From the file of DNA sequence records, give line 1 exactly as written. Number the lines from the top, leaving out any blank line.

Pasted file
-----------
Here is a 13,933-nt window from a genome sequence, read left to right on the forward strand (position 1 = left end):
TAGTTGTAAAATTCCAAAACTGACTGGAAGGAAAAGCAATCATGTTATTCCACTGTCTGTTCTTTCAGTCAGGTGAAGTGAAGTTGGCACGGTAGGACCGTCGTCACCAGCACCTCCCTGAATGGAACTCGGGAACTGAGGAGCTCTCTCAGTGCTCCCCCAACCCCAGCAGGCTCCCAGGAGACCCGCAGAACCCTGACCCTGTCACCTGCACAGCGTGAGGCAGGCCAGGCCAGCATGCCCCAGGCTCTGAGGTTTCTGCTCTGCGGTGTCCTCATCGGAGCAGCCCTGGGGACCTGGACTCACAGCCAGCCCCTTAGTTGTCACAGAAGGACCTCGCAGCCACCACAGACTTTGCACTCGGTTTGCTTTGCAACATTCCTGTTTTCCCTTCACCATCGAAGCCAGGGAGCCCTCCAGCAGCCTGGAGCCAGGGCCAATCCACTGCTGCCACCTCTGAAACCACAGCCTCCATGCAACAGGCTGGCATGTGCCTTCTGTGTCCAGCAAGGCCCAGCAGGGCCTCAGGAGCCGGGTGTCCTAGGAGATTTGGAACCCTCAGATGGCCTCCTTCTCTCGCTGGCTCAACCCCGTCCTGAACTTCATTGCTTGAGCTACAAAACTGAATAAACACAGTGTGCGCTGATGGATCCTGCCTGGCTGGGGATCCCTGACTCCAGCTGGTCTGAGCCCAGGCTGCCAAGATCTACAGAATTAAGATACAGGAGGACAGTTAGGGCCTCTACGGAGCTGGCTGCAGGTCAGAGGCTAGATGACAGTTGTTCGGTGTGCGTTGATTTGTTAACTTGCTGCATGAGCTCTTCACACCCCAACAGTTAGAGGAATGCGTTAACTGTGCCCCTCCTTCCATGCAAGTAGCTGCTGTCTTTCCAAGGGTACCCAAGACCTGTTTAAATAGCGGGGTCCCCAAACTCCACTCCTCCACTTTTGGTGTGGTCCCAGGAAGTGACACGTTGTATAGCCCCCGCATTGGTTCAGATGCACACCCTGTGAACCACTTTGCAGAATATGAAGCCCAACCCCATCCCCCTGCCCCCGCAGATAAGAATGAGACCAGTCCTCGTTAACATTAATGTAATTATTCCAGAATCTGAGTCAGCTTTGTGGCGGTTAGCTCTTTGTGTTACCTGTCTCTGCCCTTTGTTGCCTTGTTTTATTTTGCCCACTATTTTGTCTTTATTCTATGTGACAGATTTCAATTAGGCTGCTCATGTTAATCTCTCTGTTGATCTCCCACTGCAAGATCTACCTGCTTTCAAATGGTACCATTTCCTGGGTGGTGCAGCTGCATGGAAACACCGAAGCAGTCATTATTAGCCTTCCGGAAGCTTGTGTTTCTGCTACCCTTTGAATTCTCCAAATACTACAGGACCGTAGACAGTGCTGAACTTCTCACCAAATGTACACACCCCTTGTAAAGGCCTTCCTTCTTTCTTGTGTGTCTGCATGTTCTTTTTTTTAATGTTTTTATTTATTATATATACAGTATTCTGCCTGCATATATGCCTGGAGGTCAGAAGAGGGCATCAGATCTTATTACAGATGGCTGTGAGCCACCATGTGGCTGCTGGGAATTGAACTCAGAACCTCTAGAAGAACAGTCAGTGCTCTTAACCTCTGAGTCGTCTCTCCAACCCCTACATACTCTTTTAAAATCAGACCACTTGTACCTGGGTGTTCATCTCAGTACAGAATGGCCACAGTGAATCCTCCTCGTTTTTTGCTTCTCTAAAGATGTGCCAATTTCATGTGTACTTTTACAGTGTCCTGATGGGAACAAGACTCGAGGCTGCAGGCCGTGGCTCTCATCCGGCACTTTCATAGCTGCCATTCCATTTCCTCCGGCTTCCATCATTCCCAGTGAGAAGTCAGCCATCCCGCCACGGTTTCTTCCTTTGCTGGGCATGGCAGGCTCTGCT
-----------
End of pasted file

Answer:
Here is a 13,933-nt window from a genome sequence, read left to right on the forward strand (position 1 = left end):